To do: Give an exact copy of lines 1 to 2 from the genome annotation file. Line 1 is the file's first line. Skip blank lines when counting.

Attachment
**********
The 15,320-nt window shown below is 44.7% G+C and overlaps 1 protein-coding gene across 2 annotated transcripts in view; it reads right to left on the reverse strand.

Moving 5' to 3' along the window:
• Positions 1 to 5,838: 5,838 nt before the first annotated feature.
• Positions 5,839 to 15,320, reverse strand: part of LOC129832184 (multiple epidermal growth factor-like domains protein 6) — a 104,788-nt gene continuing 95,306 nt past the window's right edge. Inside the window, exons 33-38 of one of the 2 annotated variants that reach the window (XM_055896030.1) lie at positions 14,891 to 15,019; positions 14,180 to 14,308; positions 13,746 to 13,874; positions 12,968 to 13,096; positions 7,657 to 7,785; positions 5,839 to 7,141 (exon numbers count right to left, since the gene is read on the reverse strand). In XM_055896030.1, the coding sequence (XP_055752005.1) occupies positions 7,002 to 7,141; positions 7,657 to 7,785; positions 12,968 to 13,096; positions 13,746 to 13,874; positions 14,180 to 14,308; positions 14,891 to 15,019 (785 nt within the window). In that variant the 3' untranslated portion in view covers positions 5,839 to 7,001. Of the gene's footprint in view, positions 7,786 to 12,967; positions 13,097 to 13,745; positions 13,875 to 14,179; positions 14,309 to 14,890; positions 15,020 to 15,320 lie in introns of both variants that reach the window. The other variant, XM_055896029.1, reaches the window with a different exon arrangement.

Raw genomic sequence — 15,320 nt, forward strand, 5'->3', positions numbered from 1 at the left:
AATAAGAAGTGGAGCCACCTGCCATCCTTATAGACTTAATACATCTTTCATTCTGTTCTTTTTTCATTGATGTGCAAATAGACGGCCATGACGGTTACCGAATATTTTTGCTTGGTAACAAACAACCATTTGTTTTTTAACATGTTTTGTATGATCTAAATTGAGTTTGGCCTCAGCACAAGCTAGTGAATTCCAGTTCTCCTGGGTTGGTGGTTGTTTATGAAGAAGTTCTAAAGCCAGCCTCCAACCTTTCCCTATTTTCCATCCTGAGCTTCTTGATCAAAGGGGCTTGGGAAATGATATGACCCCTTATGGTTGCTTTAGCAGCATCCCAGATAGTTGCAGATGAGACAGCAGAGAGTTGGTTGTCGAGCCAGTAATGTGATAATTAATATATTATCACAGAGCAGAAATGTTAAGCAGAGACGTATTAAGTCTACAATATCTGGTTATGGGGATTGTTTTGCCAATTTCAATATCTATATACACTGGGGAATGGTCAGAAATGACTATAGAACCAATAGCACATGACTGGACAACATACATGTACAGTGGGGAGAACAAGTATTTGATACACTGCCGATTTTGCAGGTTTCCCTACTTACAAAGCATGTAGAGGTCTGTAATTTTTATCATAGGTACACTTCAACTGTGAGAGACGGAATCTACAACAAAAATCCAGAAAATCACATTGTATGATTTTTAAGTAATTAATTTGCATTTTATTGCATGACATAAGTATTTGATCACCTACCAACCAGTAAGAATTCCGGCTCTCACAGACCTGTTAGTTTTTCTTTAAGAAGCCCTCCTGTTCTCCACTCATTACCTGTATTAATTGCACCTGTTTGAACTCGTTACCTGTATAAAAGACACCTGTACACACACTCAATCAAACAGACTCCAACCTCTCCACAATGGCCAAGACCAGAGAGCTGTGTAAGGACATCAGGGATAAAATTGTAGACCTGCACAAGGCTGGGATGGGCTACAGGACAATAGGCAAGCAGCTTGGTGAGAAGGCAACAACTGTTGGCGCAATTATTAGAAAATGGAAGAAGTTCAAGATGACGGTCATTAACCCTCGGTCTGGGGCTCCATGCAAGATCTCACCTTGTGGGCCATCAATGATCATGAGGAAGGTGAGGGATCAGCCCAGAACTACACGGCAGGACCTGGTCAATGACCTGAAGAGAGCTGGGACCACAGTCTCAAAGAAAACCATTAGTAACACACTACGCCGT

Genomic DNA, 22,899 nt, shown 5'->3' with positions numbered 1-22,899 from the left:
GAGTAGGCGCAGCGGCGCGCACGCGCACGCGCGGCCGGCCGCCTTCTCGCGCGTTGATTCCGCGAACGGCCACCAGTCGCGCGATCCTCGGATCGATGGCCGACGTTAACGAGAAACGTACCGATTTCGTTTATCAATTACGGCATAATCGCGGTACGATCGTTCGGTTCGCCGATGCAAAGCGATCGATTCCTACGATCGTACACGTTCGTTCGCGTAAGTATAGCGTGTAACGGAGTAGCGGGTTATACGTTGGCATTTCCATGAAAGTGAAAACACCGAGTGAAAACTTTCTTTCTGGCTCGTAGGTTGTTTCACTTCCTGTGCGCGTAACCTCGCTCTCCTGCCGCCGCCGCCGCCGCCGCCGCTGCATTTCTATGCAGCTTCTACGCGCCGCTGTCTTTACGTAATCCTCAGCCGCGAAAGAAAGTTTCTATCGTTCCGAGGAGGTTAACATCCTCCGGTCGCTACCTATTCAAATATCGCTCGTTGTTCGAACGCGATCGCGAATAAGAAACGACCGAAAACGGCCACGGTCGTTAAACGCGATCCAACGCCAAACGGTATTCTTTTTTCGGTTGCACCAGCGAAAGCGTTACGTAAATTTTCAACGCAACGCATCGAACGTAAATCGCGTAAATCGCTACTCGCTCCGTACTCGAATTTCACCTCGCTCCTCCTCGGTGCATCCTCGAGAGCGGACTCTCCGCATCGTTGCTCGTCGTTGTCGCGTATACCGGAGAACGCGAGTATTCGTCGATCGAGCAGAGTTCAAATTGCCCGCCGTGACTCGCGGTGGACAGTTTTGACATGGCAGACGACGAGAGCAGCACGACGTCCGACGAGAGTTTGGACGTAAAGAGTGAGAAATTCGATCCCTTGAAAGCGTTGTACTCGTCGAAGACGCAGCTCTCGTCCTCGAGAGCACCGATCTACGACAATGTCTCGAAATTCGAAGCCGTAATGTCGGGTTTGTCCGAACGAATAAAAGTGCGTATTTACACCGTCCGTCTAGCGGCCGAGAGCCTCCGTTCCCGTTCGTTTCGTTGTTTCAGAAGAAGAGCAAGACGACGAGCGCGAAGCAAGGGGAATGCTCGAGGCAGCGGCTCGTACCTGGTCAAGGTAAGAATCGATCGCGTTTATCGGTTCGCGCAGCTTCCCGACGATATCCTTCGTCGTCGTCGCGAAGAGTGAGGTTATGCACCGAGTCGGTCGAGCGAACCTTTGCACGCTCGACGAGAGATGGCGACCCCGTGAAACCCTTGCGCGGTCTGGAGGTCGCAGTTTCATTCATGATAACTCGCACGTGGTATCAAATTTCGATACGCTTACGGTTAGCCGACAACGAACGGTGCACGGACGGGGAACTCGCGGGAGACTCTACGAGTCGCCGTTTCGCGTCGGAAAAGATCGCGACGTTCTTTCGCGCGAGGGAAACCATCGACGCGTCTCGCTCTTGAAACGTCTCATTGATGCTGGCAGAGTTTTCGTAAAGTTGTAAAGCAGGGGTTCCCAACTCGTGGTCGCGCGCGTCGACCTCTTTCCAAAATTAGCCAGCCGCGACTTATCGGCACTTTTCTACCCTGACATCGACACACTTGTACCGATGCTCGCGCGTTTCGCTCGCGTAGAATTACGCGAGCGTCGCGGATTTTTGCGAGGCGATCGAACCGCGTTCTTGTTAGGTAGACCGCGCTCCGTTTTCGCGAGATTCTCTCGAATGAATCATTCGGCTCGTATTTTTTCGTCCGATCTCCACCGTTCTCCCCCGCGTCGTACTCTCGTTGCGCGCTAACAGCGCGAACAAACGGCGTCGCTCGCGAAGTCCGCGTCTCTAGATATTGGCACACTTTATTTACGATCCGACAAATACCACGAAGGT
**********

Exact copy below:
The 15,320-nt window shown below is 44.7% G+C and overlaps 1 protein-coding gene across 2 annotated transcripts in view; it reads right to left on the reverse strand.

Moving 5' to 3' along the window: